Tuesday, April 12, 2011

Litfuse Tour: Beside Still Waters by Trisha Goyer + Giveaway

Raised among the Amish of Indiana, 18-year-old Marianna Sommer plans to get baptized into the church, marry Aaron Zook, and set up life in the only community she has ever known. But when her older brother chooses the world’s path following his rumschpringe, and a younger sibling begins showing interest in Englisch ways, Marianna’s parents move the family to Montana.

Although she is also in her rumschpringe years and not obligated to move, Marianna makes the journey to dutifully help her mother who is expecting another child. Surprisingly, from strangers on the cross-country train ride to the less rigid stance of the new Montana community, many English influences awaken within Marianna—and even her father—the desire to pursue a deeper kind of joy and love for God.
After an accident, Marianna tells her friend Ben a defining story about the Sommer family, and his response further illumines the active relationship God seeks with His followers. In due time, she learns the move from Indiana was not about losing anything, but finding out who God really is. Despite all the shake-ups, Marianna feels a sweet peace, like still waters, in her soul.

Based on a true story, Beside Still Waters is spectacular Amish fiction.  Marianna is born directly after a buggy/semi accident that takes the life of two of her sisters.  Sisters that she is also named after.  In her mind, she has never lived up to the expectations of her two sisters, and so she strives for the best in everything she does.

She also finds herself really liking Aaron Zook, who also aims to make Marianna his wife.  But Marianna's father decides to move the family to Montana.  Even though Marianna doesn't want to go and give up her chance with Aaron, and she doesn't have to go, as she is nineteen, she does anyway.  She has several younger siblings that her mom will need help with.  Even though her brother has decided to live an English life, Marianna has always known she would join the church.

Her journey to Montana and what transpires helps Marianna with her journey of God's love and peacefulness within her heart.  A captivating read with likeable and compelling characters, Beside Still Waters is a fabulous read!

Tricia Goyer is the author of twenty-six books including Songbird Under a German Moon, The Swiss Courier, and the mommy memoir, Blue Like Play Dough. She won Historical Novel of the Year in 2005 and 2006 from ACFW, and was honored with the Writer of the Year award from Mt. Hermon Writer's Conference in 2003. Tricia's book Life Interrupted was a finalist for the Gold Medallion in 2005. In addition to her novels, Tricia writes non-fiction books and magazine articles for publications like MomSense and Thriving Family. Tricia is a regular speaker at conventions and conferences, and has been a workshop presenter at the MOPS (Mothers of Preschoolers) International Conventions. She and her family make their home in Little Rock, Arkansas where they are part of the ministry of FamilyLife. Visit www.triciagoyer.com for more info.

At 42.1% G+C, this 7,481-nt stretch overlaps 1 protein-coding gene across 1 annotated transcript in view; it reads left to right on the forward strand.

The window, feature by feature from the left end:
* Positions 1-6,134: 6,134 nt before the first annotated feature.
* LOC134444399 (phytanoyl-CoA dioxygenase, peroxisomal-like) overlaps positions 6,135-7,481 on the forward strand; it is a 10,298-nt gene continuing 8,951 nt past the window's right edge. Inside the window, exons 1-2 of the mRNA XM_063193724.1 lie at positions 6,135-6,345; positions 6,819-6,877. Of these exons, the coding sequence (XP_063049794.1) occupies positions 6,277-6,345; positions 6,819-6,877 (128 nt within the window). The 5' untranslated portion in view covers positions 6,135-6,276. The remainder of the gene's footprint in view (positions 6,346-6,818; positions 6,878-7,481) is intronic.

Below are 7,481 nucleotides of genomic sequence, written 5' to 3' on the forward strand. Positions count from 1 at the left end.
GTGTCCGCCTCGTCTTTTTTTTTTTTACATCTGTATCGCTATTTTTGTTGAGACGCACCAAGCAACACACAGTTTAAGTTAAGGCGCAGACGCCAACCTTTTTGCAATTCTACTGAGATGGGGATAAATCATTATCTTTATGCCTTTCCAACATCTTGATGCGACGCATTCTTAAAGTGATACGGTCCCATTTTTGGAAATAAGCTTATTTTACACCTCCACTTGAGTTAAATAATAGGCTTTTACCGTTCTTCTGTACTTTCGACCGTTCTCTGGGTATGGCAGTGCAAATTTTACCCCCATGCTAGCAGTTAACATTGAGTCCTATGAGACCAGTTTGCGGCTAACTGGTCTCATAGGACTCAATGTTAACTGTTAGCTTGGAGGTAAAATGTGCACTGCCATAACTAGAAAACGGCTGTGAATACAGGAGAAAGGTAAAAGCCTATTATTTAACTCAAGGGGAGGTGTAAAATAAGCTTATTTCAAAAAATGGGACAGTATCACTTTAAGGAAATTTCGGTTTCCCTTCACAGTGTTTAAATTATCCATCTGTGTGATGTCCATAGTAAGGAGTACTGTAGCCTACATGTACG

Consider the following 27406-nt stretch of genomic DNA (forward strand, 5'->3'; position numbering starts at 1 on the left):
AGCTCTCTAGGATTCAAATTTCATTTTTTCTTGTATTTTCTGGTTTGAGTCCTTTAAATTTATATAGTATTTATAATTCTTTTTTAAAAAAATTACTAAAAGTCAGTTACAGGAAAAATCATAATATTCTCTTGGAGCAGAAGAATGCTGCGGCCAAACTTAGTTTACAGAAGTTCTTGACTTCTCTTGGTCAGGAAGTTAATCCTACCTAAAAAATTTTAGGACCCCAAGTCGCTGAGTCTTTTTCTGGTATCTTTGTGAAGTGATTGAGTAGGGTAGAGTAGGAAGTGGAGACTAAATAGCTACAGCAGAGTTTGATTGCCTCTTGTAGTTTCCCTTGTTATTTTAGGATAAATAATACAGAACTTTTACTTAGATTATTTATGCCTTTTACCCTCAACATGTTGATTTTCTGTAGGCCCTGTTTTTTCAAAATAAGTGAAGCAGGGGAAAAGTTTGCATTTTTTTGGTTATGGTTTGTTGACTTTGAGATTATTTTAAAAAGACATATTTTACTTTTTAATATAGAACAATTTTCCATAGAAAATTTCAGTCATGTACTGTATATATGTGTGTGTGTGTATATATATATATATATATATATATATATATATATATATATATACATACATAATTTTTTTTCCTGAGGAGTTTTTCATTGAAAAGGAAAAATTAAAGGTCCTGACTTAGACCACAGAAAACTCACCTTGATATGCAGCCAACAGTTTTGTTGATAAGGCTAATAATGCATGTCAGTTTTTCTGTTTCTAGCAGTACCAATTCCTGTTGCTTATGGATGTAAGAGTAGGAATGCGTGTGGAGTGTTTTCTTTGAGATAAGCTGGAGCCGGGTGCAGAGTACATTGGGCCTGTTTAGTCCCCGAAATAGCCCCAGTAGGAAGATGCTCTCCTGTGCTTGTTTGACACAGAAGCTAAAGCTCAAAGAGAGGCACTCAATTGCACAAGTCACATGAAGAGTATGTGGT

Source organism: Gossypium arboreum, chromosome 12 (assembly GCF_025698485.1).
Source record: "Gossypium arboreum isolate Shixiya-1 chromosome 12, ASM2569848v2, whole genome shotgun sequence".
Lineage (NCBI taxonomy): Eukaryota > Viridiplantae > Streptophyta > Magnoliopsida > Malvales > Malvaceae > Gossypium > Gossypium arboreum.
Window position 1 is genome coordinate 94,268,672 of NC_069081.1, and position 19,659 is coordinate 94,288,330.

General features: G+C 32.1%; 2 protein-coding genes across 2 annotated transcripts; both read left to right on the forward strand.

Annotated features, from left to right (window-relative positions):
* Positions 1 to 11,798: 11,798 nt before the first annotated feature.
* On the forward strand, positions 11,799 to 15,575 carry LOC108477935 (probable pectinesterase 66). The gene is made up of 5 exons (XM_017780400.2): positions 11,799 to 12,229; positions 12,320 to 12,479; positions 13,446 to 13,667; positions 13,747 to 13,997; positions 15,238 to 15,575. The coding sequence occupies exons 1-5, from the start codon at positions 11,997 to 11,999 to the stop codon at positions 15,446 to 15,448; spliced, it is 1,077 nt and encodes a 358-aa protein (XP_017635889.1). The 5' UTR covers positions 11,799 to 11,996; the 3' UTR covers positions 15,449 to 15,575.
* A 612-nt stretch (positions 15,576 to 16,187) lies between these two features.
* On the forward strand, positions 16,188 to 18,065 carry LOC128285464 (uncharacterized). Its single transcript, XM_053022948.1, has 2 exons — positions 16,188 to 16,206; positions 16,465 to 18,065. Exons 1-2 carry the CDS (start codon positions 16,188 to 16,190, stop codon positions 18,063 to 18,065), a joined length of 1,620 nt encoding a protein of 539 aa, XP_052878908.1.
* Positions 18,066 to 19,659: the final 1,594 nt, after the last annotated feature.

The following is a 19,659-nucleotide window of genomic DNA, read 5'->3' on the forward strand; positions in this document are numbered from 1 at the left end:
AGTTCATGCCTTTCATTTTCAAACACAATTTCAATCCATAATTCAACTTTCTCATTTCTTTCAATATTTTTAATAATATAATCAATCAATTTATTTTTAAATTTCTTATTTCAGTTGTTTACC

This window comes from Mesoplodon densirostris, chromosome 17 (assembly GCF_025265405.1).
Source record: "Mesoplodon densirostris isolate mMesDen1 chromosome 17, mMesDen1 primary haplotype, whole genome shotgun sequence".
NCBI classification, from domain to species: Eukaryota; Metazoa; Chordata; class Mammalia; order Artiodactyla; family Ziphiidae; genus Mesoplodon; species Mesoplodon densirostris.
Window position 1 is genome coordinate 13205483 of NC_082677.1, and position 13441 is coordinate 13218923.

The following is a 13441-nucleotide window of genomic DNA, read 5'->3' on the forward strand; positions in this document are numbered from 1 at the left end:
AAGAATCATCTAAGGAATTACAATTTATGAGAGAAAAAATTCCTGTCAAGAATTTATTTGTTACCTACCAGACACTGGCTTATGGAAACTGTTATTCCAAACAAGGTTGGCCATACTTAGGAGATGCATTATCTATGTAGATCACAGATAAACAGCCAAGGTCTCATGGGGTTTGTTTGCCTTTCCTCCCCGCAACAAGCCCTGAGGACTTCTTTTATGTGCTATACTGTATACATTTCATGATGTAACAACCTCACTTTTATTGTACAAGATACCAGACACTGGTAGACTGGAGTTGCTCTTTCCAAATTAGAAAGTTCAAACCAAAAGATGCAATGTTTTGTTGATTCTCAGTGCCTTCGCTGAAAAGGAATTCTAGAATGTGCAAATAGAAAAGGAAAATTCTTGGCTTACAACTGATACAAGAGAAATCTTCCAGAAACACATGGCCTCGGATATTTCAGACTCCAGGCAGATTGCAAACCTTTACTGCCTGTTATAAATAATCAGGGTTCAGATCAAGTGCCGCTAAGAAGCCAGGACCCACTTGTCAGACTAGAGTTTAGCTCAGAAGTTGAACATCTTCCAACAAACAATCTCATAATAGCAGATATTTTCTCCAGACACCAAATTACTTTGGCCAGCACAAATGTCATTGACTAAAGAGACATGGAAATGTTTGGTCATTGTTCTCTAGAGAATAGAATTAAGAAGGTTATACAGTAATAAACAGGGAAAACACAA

Buy the Book!

To celebrate the release of the first book in the Big Sky Amish series Tricia is giving away 10 copies of Beside Still Waters and a pair of super cute antique Amish salt & pepper shakers.

BONUS! Each person who enters the giveaway will receive a FABULOUS Montana Amish Calendar. Hurry, it’s only available while supplies last!

Other Tour Stops Today!
Briana at I Can't Decide http://briana-icantdecide.blogspot.com/
Jennifer at Adventures in Unsell Land http://www.theunsells.blogspot.com/

Christine at Sticky Fingerprints http://stickyfingerprints.com/

*I received an advance copy of Beside Still Waters to faciliate this review.  All thoughts and opinions are expressly my own opinion.

1 comment:

  1. Please enter me in contest. It sounds like a really great book. Tore923@aol.com


The old grey donkey, Eeyore stood by himself in a thistly corner of the Forest, his front feet well apart, his head on one side, and thought about things. Sometimes he thought sadly to himself, "Why?" and sometimes he thought, "Wherefore?" and sometimes he thought, "Inasmuch as which?" and sometimes he didn't quite know what he was thinking about.

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